Conference Publication Details
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Maginn, M,Kelly, JP,Leonard, BE
Protective effects of vanoxeamine (GBR 12909) against ischaemia-induced hyperactivity and neurodegeneration in the gerbil model of cerebral ischaemia
PHARMACOLOGY BIOCHEMISTRY AND BEHAVIOR
1997
April
Published
1
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Optional Fields
dopamine ischaemia GBR 12909 gerbil neuroprotection TRANSIENT FOREBRAIN ISCHEMIA DOPAMINE UPTAKE LOCOMOTOR-ACTIVITY STRIATAL DOPAMINE GBR-12909 RECEPTORS INHIBITORS RELEASE MICE
727
735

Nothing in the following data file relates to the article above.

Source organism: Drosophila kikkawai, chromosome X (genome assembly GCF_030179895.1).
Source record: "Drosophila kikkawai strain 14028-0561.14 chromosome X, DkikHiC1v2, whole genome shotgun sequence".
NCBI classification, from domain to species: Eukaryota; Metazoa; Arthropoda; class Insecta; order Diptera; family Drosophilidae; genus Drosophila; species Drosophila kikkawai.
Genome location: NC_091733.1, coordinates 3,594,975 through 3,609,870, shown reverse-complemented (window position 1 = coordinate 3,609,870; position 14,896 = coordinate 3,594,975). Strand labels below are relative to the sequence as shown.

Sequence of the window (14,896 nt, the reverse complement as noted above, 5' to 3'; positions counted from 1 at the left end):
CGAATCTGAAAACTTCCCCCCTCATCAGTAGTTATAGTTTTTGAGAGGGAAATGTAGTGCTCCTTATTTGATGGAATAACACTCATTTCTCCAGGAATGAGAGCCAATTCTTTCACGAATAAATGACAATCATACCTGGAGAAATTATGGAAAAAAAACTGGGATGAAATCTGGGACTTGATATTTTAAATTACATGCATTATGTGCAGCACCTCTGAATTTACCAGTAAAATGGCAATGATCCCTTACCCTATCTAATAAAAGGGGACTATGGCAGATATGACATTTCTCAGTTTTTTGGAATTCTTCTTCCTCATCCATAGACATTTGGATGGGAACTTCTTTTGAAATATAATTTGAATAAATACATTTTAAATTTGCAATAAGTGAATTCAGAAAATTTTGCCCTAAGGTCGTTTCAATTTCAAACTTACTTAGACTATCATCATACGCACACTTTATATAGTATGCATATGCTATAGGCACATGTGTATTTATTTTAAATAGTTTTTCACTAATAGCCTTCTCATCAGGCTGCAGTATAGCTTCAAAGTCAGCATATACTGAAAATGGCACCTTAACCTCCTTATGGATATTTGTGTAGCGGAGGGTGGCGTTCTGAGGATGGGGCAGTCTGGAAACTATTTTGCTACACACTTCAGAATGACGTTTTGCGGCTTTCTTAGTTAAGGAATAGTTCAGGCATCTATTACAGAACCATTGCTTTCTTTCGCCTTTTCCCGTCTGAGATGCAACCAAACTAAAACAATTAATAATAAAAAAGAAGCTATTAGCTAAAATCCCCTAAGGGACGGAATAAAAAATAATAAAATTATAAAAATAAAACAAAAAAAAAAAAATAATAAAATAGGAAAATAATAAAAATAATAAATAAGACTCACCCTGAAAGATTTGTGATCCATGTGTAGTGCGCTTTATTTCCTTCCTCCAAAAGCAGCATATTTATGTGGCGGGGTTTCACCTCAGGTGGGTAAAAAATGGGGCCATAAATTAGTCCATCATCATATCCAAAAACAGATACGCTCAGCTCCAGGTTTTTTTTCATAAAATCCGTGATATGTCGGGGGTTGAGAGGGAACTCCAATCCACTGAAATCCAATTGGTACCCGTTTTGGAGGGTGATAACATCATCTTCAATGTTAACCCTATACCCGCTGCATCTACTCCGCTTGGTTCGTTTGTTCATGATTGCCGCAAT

In Mongolian gerbils, bilateral carotid occlusion (BCO) followed by reperfusion causes uniform destruction of the CA1 pyramidal neurons in the hippocampus, and this damage correlates with an increase in locomotor activity. Various drugs, such as NMDA antagonists,calcium channel blockers, and free radical scavengers, have provided neuroprotection against ischaemia-induced damage. More recently, the neuroprotective effects of dopamine have been investigated. A large release of dopamine has been shown to occur at the onset of ischaemia, and dopamine levels return to basal values following reperfusion. In the present study, we investigated the effects of vanoxeamine (GBR 12909) (5 or 10 mg/kg IF, administered 1 h prior to occlusion) on behavioural and histological changes following global ischaemia in the Mongolian gerbil. Ischaemia was induced by bilateral carotid occlusion for 5 min. Both doses of GBR 12909 significantly potientiated the hyperactivity of the BCO animals measured in the home cage during the first 24 h following surgery and in the locomotor activity arena after 24 h and 48 h. Significant neuroprotection of cells in the CA1 region of the hippocampus was observed in drug-treated animals 96 h postsurgery. The neuroprotective effect of GBR 12909 may be ascribed to sensitisation of the dopamine D-2 autoreceptor, consequently reducing the release of dopamine that occurs following ischaemia. Alternatively, GBR 12909 may have a direct interaction with the Na+ ion channel-glutamate complex, resulting in reduced release of glutamate and thereby reducing NMDA receptor activation and neuronal damage. (C) 1997 Elsevier Science Inc.
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